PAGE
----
Researchers have found the earliest-known millipede, tucked away in a piece of Burmese amber.
Measuring a full 8.2 millimeters, the fossil millipede is the earliest discovered member of the entire order, a new paper reports. The new species, despite having lived alongside the Cretaceous megafauna, is smaller than any of the extant members of its group. Because of its extraordinary morphology, it is described as a new suborder.
“We were so lucky to find this specimen so well preserved in amber,” says lead author Prof. Pavel Stoev of the National Museum of Natural History (Bulgaria). “With the next-generation micro-computer tomography (micro-CT) and the associated image rendering and processing software, we are now able to reconstruct the whole animal and observe the tiniest morphological traits which are rarely preserved in fossils.”
“It came as a great surprise to us that this animal cannot be placed in the current millipede classification. Even though their general appearance have remained unchanged in the last 100 million years, as our planet underwent dramatic changes several times in this period, some morphological traits in Callipodida lineage have evolved significantly.”
The diminutive critter was recently found in a piece of 99-million-year-old amber in Myanmar. 3D X-ray microscopy revealed that it is the first fossil millipede of the order Callipodida to ever have been discovered, as well as the smallest among its relatives today. The team used this approach to generate cross-section ‘slices’ through the specimen and record every detail of its anatomy — which would normally not be preserved in fossils. A 3D model of the animal, christened Burmanopetalum inexpectatum, is also available in the research article.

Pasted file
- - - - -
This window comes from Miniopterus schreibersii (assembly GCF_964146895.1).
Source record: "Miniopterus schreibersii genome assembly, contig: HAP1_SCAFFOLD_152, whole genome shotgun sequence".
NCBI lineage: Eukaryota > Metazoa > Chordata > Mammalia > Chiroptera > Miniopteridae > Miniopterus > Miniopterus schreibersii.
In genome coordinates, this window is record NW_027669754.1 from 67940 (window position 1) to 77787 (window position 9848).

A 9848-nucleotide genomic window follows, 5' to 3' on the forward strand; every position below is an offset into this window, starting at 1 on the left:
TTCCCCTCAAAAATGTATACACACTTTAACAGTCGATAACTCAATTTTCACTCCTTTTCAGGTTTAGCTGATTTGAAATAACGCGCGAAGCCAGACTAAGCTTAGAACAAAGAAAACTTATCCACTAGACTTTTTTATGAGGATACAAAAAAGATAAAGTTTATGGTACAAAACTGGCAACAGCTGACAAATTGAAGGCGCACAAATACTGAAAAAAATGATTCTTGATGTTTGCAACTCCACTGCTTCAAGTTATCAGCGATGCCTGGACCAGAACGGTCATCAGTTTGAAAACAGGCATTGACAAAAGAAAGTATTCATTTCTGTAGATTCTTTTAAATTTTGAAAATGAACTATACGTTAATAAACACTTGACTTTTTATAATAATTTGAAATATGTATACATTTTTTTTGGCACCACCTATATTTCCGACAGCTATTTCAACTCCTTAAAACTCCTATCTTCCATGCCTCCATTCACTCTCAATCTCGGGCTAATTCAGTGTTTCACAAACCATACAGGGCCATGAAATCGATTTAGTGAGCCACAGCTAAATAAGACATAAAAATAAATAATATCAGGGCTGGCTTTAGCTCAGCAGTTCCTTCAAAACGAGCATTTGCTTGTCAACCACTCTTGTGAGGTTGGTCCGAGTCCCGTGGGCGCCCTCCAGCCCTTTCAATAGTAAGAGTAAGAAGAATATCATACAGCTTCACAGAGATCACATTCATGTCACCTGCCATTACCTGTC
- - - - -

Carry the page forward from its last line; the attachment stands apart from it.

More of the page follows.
This specimen provides the earliest evidence about the age of the order Callipodida, suggesting that this millipede group evolved at least some 100 million years ago. However, its morphology is drastically different from contemporary millipedes. As a result, Prof. Stoev together with his colleagues Dr. Thomas Wesener and Leif Moritz of the Zoological Research Museum Alexander Koenig (Germany) had to revise the current millipede classification and introduce a new suborder — one of only a handful of such cases in the last 50 years.
The anthropod was found amongst roughly 529 millipede specimens, but it was the only one of its order — its name reflects that. The generic epithet (Burmanopetalum) refers to the country of discovery (Myanmar, formerly Burma) and “inexpectatum” means “unexpected” in Latin.
“We are grateful to Patrick Müller, who let us study his private collection of animals found in Burmese amber and dated from the Age of Dinosaurs,” says co-author Dr. Thomas Wesener. “His is the largest European and the third largest in the world collection of the kind. We had the opportunity to examine over 400 amber stones that contain millipedes.”
” Many of them are now deposited at the Museum Koenig in Bonn, so that scientists from all over the world can study them. Additionally, in our paper, we provide a high-resolution computer-tomography images of the newly described millipede. They are made public through MorphBank, which means anyone can now freely access and re-use our data without even leaving the desk.”
The paper “Dwarfs under dinosaur legs: a new millipede of the order Callipodida (Diplopoda) from Cretaceous amber of Burma” has been published in the journal ZooKeys.
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